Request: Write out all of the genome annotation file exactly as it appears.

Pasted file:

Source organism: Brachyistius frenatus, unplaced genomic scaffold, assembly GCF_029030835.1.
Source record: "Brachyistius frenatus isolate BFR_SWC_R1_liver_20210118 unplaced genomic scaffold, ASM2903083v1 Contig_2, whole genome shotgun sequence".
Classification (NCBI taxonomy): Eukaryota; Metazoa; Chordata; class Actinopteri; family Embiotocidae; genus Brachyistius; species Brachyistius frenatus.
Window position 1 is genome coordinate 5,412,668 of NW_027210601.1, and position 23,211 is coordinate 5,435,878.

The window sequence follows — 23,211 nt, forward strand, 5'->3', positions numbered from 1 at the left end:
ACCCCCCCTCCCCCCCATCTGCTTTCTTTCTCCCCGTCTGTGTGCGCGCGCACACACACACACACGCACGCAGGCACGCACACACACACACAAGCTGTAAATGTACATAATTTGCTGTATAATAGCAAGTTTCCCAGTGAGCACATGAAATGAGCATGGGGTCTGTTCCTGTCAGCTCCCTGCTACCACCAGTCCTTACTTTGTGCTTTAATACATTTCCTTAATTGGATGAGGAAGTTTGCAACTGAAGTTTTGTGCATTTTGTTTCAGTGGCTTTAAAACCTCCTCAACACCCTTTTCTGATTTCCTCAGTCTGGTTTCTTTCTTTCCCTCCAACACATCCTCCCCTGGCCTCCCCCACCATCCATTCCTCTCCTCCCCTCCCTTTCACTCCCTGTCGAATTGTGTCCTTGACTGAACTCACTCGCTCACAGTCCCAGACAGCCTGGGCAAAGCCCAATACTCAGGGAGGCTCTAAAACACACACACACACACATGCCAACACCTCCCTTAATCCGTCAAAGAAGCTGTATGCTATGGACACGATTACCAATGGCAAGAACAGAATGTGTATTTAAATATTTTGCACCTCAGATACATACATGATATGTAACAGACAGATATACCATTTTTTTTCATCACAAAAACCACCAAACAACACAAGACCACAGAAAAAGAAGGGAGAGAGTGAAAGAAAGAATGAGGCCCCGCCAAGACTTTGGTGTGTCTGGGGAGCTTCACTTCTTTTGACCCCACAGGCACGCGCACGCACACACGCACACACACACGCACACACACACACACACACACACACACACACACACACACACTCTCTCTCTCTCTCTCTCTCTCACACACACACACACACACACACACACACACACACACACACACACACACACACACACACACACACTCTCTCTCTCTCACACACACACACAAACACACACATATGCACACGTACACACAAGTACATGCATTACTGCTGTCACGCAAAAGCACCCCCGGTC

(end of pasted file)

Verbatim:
Source organism: Brachyistius frenatus, unplaced genomic scaffold, assembly GCF_029030835.1.
Source record: "Brachyistius frenatus isolate BFR_SWC_R1_liver_20210118 unplaced genomic scaffold, ASM2903083v1 Contig_2, whole genome shotgun sequence".
Classification (NCBI taxonomy): Eukaryota; Metazoa; Chordata; class Actinopteri; family Embiotocidae; genus Brachyistius; species Brachyistius frenatus.
Window position 1 is genome coordinate 5,412,668 of NW_027210601.1, and position 23,211 is coordinate 5,435,878.

The window sequence follows — 23,211 nt, forward strand, 5'->3', positions numbered from 1 at the left end:
ACCCCCCCTCCCCCCCATCTGCTTTCTTTCTCCCCGTCTGTGTGCGCGCGCACACACACACACACGCACGCAGGCACGCACACACACACACAAGCTGTAAATGTACATAATTTGCTGTATAATAGCAAGTTTCCCAGTGAGCACATGAAATGAGCATGGGGTCTGTTCCTGTCAGCTCCCTGCTACCACCAGTCCTTACTTTGTGCTTTAATACATTTCCTTAATTGGATGAGGAAGTTTGCAACTGAAGTTTTGTGCATTTTGTTTCAGTGGCTTTAAAACCTCCTCAACACCCTTTTCTGATTTCCTCAGTCTGGTTTCTTTCTTTCCCTCCAACACATCCTCCCCTGGCCTCCCCCACCATCCATTCCTCTCCTCCCCTCCCTTTCACTCCCTGTCGAATTGTGTCCTTGACTGAACTCACTCGCTCACAGTCCCAGACAGCCTGGGCAAAGCCCAATACTCAGGGAGGCTCTAAAACACACACACACACACATGCCAACACCTCCCTTAATCCGTCAAAGAAGCTGTATGCTATGGACACGATTACCAATGGCAAGAACAGAATGTGTATTTAAATATTTTGCACCTCAGATACATACATGATATGTAACAGACAGATATACCATTTTTTTTCATCACAAAAACCACCAAACAACACAAGACCACAGAAAAAGAAGGGAGAGAGTGAAAGAAAGAATGAGGCCCCGCCAAGACTTTGGTGTGTCTGGGGAGCTTCACTTCTTTTGACCCCACAGGCACGCGCACGCACACACGCACACACACACGCACACACACACACACACACACACACACACACACACACACACTCTCTCTCTCTCTCTCTCTCTCACACACACACACACACACACACACACACACACACACACACACACACACACACACACACACACACTCTCTCTCTCTCACACACACACACAAACACACACATATGCACACGTACACACAAGTACATGCATTACTGCTGTCACGCAAAAGCACCCCCGGTC